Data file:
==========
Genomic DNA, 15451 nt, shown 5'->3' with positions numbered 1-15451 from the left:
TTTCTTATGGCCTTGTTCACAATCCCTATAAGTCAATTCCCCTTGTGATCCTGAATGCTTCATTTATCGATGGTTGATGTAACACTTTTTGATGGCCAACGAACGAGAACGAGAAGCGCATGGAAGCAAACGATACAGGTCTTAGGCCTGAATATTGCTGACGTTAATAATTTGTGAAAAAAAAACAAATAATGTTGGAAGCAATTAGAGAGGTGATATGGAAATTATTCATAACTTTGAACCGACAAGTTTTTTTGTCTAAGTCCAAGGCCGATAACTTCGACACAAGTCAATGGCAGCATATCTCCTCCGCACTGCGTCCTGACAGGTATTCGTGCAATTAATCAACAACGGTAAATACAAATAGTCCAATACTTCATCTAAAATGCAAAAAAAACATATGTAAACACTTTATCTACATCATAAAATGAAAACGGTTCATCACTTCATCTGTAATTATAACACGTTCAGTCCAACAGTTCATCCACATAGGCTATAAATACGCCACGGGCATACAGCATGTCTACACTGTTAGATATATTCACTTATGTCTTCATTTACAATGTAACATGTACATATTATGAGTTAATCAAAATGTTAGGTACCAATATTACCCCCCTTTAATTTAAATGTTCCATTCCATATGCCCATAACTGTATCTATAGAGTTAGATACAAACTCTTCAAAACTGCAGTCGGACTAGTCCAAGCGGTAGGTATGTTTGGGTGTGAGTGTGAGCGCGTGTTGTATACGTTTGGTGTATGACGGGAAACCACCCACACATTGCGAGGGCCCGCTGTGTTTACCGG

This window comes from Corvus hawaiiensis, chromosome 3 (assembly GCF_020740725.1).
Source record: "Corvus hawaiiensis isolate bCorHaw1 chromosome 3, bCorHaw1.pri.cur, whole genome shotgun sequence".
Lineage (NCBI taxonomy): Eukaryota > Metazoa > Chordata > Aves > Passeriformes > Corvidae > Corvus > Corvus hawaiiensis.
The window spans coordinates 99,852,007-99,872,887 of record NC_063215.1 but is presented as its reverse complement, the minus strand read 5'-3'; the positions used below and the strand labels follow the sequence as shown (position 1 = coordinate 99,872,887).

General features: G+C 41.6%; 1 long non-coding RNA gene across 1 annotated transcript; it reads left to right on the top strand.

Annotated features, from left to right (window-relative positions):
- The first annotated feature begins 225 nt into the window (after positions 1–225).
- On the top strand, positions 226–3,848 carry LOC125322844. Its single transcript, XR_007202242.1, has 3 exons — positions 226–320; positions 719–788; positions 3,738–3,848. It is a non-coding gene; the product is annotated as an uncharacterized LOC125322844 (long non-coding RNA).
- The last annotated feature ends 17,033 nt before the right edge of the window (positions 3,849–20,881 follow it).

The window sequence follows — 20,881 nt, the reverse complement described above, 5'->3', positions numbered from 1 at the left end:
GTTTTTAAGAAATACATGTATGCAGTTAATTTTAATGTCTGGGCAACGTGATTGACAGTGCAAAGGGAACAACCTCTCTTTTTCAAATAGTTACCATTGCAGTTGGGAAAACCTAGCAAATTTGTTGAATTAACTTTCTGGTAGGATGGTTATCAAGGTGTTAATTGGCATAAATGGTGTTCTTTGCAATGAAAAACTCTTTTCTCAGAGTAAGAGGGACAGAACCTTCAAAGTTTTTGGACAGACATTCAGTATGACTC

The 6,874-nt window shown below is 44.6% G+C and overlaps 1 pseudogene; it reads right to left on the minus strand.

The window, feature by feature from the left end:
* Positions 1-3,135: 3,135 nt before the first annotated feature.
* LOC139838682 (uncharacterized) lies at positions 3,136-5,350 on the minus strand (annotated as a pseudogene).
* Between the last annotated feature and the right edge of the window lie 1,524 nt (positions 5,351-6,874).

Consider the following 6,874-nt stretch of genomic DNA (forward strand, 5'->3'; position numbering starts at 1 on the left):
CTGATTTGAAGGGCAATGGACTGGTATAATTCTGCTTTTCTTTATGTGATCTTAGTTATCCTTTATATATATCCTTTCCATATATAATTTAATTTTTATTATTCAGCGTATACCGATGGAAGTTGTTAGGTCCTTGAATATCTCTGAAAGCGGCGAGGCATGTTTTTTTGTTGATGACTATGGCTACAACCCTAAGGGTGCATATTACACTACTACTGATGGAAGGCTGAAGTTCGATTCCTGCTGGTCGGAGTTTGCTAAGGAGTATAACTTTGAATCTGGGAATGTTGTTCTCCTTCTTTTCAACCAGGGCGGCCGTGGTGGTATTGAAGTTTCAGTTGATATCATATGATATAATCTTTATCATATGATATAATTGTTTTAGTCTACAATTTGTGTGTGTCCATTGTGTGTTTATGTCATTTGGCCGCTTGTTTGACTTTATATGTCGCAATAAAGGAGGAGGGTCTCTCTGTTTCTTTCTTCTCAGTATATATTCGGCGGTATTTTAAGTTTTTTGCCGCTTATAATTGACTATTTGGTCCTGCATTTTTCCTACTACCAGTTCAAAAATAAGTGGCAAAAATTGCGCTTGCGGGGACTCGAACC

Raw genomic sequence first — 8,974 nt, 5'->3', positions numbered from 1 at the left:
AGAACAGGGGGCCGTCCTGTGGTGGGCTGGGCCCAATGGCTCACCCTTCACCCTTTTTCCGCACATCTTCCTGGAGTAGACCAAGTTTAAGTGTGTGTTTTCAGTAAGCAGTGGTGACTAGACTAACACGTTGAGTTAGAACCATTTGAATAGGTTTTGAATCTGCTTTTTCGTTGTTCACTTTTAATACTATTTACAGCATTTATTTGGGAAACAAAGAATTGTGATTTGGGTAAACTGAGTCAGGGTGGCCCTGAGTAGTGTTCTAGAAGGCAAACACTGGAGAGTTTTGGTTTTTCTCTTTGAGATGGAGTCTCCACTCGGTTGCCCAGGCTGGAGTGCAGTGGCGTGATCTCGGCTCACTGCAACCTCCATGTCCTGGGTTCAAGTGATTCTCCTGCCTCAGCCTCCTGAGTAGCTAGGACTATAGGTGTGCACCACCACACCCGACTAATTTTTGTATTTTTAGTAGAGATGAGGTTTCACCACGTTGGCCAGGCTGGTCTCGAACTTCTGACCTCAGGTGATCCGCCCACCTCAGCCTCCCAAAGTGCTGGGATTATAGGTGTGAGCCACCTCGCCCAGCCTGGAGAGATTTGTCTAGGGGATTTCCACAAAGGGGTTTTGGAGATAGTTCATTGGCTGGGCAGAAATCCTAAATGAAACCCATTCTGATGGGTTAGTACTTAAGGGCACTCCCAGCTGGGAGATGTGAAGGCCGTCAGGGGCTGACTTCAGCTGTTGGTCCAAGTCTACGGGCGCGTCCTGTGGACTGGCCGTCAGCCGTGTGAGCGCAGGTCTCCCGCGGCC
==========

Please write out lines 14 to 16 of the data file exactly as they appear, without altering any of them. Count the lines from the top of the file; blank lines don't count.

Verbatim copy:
The 6,874-nt window shown below is 44.6% G+C and overlaps 1 pseudogene; it reads right to left on the minus strand.

The window, feature by feature from the left end:
* Positions 1-3,135: 3,135 nt before the first annotated feature.